In Cheng v. GAF Corp., 631 F.2d 1052, (2d Cir. 1980), vacated on other grounds, 450 U.S. 903, 101 S. Ct. 1338, 67 L. Ed. 2d 327 (1981), the Second Circuit dealt with the question of law firm disqualification in a factual setting much closer to that in the present case. We have already discussed the facts in Cheng. Indeed, the Cheng court explicitly distinguished Armstrong as involving only Canon 9 and not Canon 4. The trial court in Cheng had accepted the "Chinese Wall" because it found the "risk of disclosure of confidential information is negligible." Id. at 1057. Finding the trial court to have abused its discretion, the Court of appeals, noting particularly the smallness of the firm (which was over three times the size of the challenged firm herein), stated: "Despite the firm's protestations, it is unclear to us that disclosures, admittedly inadvertent, can be prevented throughout the course of this representations. . . . If after considering all of the precautions taken by the . . . firm this Court still harbors doubt as to the sufficiency of these harbors doubt as to the sufficiency of these preventive measures, then we can hardly expect (the former client) or members of the public to consider the attempted qauarantine to be impenetrable." Id. at 1058.
The doubts expressed in Cheng are also present here. The risk of disclosure in a small firm is in no way lessened by the fact that criminal law firms tend to be small. Nor are we willing to mitigate the harsh rule of law firm disqualification upon the attorney's invocation of a memory lapse. Our unwillingness does not stem from any mistrust of the integrity of the attorneys in this case. Rather, we are of the view that where the former client's secrets and confidences are threatened, the former client is entitled to the prophylactic protection of law firm disqualification and should not be forced to accept the assurances of the attorney that he has forgotten all secrets and confidences.
In reaching the conclusion that the law firm is disqualified, the Court recognizes that the right to counsel in a criminal case is of constitutional dimension. See U.S. Const., Amend. VI. Nevertheless, the right to counsel of choice is "not . . . absolute" and "must give way when required by fair and proper administration of justice." United States v. Ostrer, 597 F.2d 337, 341 (2d Cir. 1979) (motion to disqualify under Canon 4 granted; former government attorney who had participated in an investigation of related case could not represent defendant in a criminal case where former client objected). Cf. United States v. Cunningham, 672 F.2d 1064, 1070-73 (1982) (denying motion to disqualify in the absence of a motion by former client, explicitly distinguishing Ostrer; motion based on attorney's prior representation of a prospective government witness). We find that the threat to these proceedings, described above, and the unfairness to the former client, outweigh the qualified right of the defendant to choose his counsel. There is some merit in the argument that the constitutional dimension of the disqualification issue should make the Court more amendable to the suggestion that the "Chinese Wall" around Ross will be sufficient, but we think that on balance disqualification is appropriate in this case because of the potential sensitivity of the information communicated to Ross, the fact that the firm has not yet begun to represent the defendant in any substantial way, the smallness of the firm, and the strong public interest in maintaining the integrity of the criminal process.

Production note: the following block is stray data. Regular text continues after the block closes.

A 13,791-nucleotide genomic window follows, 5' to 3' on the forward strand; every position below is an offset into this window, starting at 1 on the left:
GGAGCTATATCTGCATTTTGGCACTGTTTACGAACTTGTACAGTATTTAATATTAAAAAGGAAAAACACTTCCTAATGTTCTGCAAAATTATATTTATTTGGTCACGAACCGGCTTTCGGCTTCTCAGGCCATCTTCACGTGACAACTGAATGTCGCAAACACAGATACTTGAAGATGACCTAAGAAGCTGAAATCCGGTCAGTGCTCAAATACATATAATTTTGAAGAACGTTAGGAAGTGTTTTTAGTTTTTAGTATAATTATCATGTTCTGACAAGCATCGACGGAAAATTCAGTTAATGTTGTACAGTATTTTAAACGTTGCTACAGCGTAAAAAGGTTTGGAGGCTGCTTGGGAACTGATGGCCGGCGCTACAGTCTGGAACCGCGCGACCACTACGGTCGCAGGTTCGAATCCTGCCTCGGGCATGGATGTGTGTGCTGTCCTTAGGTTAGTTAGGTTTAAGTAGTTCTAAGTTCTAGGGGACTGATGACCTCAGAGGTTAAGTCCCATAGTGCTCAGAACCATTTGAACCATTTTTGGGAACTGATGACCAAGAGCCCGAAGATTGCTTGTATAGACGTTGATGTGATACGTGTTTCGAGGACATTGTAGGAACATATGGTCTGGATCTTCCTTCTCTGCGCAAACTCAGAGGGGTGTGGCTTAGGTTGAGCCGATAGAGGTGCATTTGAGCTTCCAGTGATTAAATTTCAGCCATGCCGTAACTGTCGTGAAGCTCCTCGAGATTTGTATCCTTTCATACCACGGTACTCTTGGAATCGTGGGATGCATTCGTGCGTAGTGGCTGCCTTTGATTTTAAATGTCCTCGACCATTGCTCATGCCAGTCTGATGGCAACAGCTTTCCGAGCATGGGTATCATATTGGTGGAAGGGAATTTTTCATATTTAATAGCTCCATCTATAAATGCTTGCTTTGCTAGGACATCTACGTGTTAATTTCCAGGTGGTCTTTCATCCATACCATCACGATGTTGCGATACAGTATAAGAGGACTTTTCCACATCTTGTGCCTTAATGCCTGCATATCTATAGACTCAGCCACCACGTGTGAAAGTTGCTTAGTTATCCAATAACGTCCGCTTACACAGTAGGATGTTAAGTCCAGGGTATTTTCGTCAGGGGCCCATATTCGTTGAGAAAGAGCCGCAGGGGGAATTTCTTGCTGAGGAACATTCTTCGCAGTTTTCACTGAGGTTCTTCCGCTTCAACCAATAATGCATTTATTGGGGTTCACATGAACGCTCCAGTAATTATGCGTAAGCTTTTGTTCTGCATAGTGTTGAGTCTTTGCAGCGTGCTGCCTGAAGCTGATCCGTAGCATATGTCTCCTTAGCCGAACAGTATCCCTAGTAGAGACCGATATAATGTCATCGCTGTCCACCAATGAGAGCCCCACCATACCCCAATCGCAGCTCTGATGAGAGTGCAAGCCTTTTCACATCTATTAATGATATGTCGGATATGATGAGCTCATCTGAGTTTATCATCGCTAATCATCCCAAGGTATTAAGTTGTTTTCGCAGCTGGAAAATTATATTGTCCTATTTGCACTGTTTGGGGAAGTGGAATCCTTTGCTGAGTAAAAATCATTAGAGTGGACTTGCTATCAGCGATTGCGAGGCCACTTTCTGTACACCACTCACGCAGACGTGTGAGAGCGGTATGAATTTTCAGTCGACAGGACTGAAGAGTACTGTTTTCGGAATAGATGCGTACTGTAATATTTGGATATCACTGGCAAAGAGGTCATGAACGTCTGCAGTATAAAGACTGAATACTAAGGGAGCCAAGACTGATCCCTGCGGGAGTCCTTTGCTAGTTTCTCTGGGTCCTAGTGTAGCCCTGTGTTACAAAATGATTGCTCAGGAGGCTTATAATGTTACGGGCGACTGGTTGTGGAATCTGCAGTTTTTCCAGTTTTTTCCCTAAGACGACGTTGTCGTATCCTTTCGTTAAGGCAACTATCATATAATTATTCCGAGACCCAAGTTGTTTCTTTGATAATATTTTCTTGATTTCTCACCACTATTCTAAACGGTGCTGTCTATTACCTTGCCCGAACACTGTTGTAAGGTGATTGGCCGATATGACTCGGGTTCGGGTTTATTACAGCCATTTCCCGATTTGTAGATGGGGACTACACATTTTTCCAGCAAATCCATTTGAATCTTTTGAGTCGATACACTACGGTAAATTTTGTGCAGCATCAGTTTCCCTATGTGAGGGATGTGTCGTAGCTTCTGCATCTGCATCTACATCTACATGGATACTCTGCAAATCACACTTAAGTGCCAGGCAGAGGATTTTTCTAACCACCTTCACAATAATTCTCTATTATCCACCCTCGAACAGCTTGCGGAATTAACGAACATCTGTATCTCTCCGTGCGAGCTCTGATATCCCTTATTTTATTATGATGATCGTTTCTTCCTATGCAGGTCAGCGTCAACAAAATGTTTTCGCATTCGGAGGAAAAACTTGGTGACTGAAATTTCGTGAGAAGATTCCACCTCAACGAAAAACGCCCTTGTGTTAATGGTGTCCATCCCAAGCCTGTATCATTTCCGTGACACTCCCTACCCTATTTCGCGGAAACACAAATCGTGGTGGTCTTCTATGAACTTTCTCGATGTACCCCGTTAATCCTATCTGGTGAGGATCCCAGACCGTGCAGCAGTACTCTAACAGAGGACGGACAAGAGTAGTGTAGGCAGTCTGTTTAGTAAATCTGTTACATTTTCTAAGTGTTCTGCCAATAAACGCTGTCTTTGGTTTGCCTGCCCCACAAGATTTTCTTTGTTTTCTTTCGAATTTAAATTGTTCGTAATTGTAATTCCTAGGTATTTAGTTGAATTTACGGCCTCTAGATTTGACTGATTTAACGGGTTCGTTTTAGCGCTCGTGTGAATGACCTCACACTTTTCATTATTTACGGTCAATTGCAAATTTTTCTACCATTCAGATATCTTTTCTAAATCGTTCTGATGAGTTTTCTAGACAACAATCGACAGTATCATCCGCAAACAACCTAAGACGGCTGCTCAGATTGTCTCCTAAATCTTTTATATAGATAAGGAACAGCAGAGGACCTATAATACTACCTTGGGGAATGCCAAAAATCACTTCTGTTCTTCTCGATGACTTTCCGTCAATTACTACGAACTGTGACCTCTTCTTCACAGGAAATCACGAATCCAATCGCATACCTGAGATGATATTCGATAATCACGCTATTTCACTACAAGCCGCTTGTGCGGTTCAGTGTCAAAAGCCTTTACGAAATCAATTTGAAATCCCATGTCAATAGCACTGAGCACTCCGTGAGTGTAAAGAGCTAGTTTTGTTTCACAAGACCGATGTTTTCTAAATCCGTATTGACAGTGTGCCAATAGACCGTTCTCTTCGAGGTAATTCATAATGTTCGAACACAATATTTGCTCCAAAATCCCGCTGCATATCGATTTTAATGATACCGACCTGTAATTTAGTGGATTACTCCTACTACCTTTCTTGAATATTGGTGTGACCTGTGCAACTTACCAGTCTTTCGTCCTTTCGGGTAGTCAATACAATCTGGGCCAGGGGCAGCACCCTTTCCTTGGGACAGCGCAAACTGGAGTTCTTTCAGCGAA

Although, as we have already noted, no question is raised herein as to the integrity of defense counsel or the validity of Mr. Uzzi's reasons for choosing to be represented by the LaRossa firm, we are nevertheless concerned about the opportunities for abuse and manipulation which might be presented in other cases were this motion to be denied.For disqualification to turn on questions such as the Court's perception of the integrity of the individuals involved or the Defendant's motive in engaging counsel, obvious difficulties would be presented. A time-consuming collateral hearing might be required. The Government might run the risk, in its efforts to procure disqualification, of disclosing the very confidences it wishes to keep protected. Defendants might, in fact, be encouraged to retain counsel for improper motives or might be perceived by the public to be doing so.We believe the rule which we adopt strikes an appropriate balance, especially where, as here, neither the defendant nor challenged counsel have a considerable investment in the retention in this proceeding. This community is blessed with a multitude of wellqualified federal criminal defense attorneys from which Mr. Uzzi may select other counsel. We are confident that Mr. Ross' legal career as an associate of Mr. LaRossa's active firm will not suffer as a consequence of this ruling. The balance which we strike in granting this motion on these facts is, we believe, a just one conducive to the sound administration of criminal justice.
The Court grants the government's motion to disqualify the firm of LaRossa Axenfeld & Mitchell from representing the defendant, Christopher Uzzi.